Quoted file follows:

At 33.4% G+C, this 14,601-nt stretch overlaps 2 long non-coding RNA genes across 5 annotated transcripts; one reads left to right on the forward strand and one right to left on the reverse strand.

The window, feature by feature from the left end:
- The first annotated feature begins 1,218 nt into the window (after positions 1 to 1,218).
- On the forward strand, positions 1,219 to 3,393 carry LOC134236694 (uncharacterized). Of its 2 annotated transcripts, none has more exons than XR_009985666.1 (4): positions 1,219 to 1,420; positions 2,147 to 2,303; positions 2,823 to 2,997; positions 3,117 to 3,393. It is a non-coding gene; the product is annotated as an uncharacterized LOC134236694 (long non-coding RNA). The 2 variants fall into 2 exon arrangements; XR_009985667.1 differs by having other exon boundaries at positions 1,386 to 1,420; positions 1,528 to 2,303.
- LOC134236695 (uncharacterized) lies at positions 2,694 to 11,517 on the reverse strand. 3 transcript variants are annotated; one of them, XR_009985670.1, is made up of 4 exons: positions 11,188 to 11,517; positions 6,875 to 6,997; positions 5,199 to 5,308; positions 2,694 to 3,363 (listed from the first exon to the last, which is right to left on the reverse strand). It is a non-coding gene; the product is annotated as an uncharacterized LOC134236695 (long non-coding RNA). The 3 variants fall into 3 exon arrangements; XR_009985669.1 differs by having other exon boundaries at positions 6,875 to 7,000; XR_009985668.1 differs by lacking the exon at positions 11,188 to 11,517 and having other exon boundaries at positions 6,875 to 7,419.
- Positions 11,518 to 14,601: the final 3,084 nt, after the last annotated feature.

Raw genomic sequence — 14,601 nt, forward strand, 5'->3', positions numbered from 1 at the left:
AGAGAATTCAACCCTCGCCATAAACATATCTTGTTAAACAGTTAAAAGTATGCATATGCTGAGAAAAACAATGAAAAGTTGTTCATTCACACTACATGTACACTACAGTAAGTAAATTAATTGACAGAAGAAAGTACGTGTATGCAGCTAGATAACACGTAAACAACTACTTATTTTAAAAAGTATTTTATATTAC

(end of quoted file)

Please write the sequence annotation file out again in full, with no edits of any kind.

At 33.4% G+C, this 14,601-nt stretch overlaps 2 long non-coding RNA genes across 5 annotated transcripts; one reads left to right on the forward strand and one right to left on the reverse strand.

The window, feature by feature from the left end:
- The first annotated feature begins 1,218 nt into the window (after positions 1 to 1,218).
- On the forward strand, positions 1,219 to 3,393 carry LOC134236694 (uncharacterized). Of its 2 annotated transcripts, none has more exons than XR_009985666.1 (4): positions 1,219 to 1,420; positions 2,147 to 2,303; positions 2,823 to 2,997; positions 3,117 to 3,393. It is a non-coding gene; the product is annotated as an uncharacterized LOC134236694 (long non-coding RNA). The 2 variants fall into 2 exon arrangements; XR_009985667.1 differs by having other exon boundaries at positions 1,386 to 1,420; positions 1,528 to 2,303.
- LOC134236695 (uncharacterized) lies at positions 2,694 to 11,517 on the reverse strand. 3 transcript variants are annotated; one of them, XR_009985670.1, is made up of 4 exons: positions 11,188 to 11,517; positions 6,875 to 6,997; positions 5,199 to 5,308; positions 2,694 to 3,363 (listed from the first exon to the last, which is right to left on the reverse strand). It is a non-coding gene; the product is annotated as an uncharacterized LOC134236695 (long non-coding RNA). The 3 variants fall into 3 exon arrangements; XR_009985669.1 differs by having other exon boundaries at positions 6,875 to 7,000; XR_009985668.1 differs by lacking the exon at positions 11,188 to 11,517 and having other exon boundaries at positions 6,875 to 7,419.
- Positions 11,518 to 14,601: the final 3,084 nt, after the last annotated feature.

Raw genomic sequence — 14,601 nt, forward strand, 5'->3', positions numbered from 1 at the left:
AGAGAATTCAACCCTCGCCATAAACATATCTTGTTAAACAGTTAAAAGTATGCATATGCTGAGAAAAACAATGAAAAGTTGTTCATTCACACTACATGTACACTACAGTAAGTAAATTAATTGACAGAAGAAAGTACGTGTATGCAGCTAGATAACACGTAAACAACTACTTATTTTAAAAAGTATTTTATATTAC